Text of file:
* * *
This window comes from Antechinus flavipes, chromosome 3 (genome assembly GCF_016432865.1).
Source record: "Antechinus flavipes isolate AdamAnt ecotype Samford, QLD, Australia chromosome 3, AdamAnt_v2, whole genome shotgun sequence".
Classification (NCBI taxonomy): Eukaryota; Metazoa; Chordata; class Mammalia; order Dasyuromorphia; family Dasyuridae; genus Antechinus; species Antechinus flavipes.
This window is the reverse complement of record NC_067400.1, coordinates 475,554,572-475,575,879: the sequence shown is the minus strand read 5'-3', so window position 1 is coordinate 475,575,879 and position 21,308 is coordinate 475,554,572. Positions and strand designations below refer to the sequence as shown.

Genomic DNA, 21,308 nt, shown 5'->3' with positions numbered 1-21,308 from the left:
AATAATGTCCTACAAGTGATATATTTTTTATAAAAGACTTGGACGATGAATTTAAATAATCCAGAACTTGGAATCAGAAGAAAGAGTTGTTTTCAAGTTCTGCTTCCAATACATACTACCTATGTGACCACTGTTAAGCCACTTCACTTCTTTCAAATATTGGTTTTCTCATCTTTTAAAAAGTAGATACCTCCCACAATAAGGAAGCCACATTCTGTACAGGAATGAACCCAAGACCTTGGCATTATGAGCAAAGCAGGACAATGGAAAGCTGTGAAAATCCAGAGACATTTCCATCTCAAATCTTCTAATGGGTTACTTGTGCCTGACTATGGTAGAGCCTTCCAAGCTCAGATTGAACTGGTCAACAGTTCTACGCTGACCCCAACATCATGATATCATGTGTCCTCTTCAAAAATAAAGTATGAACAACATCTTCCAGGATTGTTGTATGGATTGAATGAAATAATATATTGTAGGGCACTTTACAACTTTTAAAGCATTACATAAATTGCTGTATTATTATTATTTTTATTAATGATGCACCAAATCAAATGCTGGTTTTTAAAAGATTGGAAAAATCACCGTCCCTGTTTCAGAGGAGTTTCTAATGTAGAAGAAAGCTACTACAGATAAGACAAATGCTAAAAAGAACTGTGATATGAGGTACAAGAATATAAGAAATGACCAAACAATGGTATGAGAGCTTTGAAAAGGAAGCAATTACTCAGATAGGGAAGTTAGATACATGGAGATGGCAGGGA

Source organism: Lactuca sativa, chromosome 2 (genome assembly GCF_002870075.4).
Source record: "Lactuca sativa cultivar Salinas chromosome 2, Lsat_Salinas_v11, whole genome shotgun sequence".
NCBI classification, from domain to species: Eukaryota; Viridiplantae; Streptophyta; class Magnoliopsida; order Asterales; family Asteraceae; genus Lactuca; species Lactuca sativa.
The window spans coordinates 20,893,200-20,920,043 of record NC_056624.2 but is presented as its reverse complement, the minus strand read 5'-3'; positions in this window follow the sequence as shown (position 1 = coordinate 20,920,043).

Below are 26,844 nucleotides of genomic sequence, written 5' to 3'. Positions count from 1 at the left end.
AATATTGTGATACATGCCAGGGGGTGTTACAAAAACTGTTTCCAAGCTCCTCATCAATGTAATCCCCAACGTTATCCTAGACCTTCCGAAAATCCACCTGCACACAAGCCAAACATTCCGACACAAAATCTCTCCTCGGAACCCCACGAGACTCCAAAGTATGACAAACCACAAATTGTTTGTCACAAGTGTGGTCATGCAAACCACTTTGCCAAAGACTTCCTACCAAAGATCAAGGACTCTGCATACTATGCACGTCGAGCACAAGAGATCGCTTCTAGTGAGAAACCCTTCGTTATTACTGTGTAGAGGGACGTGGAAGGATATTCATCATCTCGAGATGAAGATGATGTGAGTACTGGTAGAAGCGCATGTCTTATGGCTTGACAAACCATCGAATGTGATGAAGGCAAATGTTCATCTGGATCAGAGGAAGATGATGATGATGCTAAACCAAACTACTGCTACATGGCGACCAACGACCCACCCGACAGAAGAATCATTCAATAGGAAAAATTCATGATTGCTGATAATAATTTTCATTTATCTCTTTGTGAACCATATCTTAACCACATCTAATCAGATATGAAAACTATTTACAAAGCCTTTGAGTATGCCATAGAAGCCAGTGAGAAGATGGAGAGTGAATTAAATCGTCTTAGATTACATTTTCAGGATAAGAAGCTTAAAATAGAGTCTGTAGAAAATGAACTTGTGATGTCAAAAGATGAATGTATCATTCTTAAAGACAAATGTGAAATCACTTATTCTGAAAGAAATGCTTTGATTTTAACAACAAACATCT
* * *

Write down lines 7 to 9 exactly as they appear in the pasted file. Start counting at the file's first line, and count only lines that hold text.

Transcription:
Source organism: Lactuca sativa, chromosome 2 (genome assembly GCF_002870075.4).
Source record: "Lactuca sativa cultivar Salinas chromosome 2, Lsat_Salinas_v11, whole genome shotgun sequence".
NCBI classification, from domain to species: Eukaryota; Viridiplantae; Streptophyta; class Magnoliopsida; order Asterales; family Asteraceae; genus Lactuca; species Lactuca sativa.